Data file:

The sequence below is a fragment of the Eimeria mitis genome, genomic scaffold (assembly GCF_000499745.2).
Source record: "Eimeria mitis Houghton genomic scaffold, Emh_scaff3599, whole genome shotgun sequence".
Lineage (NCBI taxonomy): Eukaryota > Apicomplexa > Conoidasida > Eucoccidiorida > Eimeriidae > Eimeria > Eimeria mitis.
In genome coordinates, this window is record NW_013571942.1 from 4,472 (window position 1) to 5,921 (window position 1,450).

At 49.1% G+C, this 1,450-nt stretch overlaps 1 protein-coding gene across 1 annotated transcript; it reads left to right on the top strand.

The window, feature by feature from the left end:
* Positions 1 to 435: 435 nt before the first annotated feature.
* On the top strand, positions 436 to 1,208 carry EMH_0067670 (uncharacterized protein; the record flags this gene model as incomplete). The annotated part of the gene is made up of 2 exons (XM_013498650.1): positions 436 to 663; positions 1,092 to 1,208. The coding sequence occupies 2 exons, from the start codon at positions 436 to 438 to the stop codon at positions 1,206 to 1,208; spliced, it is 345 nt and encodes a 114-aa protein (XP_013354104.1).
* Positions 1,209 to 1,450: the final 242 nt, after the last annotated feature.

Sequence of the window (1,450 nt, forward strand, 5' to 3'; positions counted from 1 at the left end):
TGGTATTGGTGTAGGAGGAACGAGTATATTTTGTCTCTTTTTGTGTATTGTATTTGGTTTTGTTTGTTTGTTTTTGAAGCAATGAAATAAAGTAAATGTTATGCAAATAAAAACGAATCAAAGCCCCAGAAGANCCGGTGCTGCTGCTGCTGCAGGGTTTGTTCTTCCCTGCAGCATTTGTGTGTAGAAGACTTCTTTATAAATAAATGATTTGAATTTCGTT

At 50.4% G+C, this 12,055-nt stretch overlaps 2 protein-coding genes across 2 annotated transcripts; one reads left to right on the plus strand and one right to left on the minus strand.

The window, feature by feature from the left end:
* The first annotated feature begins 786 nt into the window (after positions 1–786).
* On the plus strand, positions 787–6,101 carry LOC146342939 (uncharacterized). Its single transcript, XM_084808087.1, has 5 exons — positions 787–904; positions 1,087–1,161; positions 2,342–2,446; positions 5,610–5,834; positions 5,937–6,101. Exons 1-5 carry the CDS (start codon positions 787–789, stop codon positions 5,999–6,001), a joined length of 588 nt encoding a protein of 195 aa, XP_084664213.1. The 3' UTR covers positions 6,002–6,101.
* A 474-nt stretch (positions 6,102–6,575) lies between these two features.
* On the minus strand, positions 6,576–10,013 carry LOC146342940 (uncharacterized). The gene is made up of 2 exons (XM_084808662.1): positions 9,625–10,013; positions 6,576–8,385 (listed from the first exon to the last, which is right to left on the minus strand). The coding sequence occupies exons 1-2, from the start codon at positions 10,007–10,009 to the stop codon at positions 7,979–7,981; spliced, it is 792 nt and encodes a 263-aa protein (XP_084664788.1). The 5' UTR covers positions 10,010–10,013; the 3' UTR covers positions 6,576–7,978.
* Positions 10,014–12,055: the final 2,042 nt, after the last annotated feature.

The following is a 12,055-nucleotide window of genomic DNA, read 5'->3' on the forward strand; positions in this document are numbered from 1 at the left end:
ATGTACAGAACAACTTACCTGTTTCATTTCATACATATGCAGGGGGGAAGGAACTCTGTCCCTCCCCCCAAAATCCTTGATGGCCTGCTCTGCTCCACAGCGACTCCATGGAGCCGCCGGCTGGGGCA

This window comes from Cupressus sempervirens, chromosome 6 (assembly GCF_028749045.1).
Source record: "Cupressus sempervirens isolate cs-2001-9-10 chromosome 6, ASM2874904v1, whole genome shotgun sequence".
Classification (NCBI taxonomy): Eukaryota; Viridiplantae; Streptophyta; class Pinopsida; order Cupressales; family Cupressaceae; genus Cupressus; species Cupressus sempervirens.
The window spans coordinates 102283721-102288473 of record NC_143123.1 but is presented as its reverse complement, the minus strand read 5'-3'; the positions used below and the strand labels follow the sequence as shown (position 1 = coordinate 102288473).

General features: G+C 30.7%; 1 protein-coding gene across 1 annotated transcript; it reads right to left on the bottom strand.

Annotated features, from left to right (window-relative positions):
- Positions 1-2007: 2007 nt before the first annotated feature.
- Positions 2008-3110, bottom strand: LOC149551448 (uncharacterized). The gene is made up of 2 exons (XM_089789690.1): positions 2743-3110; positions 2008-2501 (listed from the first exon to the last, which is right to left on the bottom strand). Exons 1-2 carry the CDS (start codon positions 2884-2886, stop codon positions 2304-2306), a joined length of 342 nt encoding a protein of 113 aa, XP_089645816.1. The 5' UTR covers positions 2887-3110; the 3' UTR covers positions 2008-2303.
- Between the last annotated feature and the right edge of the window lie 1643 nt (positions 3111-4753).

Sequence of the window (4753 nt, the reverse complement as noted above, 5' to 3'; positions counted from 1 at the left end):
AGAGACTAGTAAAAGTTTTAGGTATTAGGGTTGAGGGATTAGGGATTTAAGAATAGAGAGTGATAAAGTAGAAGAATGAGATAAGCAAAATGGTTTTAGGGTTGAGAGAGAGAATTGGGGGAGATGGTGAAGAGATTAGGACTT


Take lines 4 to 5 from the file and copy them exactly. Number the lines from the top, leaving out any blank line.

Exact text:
In genome coordinates, this window is record NW_013571942.1 from 4,472 (window position 1) to 5,921 (window position 1,450).

At 49.1% G+C, this 1,450-nt stretch overlaps 1 protein-coding gene across 1 annotated transcript; it reads left to right on the top strand.